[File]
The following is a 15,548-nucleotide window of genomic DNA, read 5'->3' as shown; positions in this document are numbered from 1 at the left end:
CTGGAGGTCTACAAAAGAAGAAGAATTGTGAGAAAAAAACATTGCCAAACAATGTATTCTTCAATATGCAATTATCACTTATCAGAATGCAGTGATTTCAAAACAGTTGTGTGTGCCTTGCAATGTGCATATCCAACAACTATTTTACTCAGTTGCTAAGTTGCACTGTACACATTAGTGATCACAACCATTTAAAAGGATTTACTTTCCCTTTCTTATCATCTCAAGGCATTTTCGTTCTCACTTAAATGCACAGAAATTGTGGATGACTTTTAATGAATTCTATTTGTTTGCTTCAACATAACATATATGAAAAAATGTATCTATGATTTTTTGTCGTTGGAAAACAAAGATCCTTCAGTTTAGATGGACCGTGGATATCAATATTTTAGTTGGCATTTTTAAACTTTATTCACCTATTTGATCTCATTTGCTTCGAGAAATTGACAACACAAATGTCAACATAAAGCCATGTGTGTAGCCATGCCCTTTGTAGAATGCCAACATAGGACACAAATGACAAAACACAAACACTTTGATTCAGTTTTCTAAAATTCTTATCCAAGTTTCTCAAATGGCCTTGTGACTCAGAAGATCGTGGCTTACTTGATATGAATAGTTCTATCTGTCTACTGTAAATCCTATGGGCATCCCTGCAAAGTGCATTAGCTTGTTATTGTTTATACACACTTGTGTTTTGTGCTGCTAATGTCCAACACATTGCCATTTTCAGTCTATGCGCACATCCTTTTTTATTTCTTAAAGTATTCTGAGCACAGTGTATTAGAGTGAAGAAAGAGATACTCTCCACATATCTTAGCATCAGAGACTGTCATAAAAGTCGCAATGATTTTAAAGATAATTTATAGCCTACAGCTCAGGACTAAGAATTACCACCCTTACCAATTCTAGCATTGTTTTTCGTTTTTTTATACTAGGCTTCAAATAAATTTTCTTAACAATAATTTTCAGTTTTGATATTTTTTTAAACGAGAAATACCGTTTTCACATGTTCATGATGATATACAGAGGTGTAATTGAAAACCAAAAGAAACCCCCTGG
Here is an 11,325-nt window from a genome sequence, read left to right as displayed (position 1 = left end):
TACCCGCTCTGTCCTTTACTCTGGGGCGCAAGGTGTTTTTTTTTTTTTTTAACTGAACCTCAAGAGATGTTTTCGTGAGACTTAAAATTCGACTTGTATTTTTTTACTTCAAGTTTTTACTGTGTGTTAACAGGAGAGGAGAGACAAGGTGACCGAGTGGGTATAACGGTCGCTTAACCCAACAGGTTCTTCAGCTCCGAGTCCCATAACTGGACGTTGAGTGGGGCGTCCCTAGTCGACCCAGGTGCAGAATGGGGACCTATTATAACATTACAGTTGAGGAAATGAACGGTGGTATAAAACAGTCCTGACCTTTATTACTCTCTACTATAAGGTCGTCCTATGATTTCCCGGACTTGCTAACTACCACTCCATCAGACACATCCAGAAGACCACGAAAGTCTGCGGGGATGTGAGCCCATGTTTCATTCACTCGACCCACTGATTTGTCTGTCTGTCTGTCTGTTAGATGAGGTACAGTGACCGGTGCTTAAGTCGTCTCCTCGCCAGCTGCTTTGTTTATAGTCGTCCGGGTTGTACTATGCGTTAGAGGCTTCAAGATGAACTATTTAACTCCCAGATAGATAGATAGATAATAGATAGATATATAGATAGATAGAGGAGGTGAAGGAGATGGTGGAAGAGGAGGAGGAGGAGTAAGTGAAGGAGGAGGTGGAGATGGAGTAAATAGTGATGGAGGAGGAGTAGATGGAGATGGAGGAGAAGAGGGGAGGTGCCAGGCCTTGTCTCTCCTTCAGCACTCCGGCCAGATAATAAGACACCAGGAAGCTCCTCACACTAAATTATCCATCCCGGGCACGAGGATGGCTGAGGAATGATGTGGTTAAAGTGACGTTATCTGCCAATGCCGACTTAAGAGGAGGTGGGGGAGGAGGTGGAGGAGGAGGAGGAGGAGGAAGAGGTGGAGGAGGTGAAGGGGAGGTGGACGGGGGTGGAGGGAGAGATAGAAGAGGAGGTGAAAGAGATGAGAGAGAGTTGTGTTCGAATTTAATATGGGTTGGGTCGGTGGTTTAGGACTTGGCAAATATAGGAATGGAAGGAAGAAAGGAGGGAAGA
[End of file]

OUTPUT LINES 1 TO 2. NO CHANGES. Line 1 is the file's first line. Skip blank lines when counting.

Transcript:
The following is a 15,548-nucleotide window of genomic DNA, read 5'->3' as shown; positions in this document are numbered from 1 at the left end:
CTGGAGGTCTACAAAAGAAGAAGAATTGTGAGAAAAAAACATTGCCAAACAATGTATTCTTCAATATGCAATTATCACTTATCAGAATGCAGTGATTTCAAAACAGTTGTGTGTGCCTTGCAATGTGCATATCCAACAACTATTTTACTCAGTTGCTAAGTTGCACTGTACACATTAGTGATCACAACCATTTAAAAGGATTTACTTTCCCTTTCTTATCATCTCAAGGCATTTTCGTTCTCACTTAAATGCACAGAAATTGTGGATGACTTTTAATGAATTCTATTTGTTTGCTTCAACATAACATATATGAAAAAATGTATCTATGATTTTTTGTCGTTGGAAAACAAAGATCCTTCAGTTTAGATGGACCGTGGATATCAATATTTTAGTTGGCATTTTTAAACTTTATTCACCTATTTGATCTCATTTGCTTCGAGAAATTGACAACACAAATGTCAACATAAAGCCATGTGTGTAGCCATGCCCTTTGTAGAATGCCAACATAGGACACAAATGACAAAACACAAACACTTTGATTCAGTTTTCTAAAATTCTTATCCAAGTTTCTCAAATGGCCTTGTGACTCAGAAGATCGTGGCTTACTTGATATGAATAGTTCTATCTGTCTACTGTAAATCCTATGGGCATCCCTGCAAAGTGCATTAGCTTGTTATTGTTTATACACACTTGTGTTTTGTGCTGCTAATGTCCAACACATTGCCATTTTCAGTCTATGCGCACATCCTTTTTTATTTCTTAAAGTATTCTGAGCACAGTGTATTAGAGTGAAGAAAGAGATACTCTCCACATATCTTAGCATCAGAGACTGTCATAAAAGTCGCAATGATTTTAAAGATAATTTATAGCCTACAGCTCAGGACTAAGAATTACCACCCTTACCAATTCTAGCATTGTTTTTCGTTTTTTTATACTAGGCTTCAAATAAATTTTCTTAACAATAATTTTCAGTTTTGATATTTTTTTAAACGAGAAATACCGTTTTCACATGTTCATGATGATATACAGAGGTGTAATTGAAAACCAAAAGAAACCCCCTGG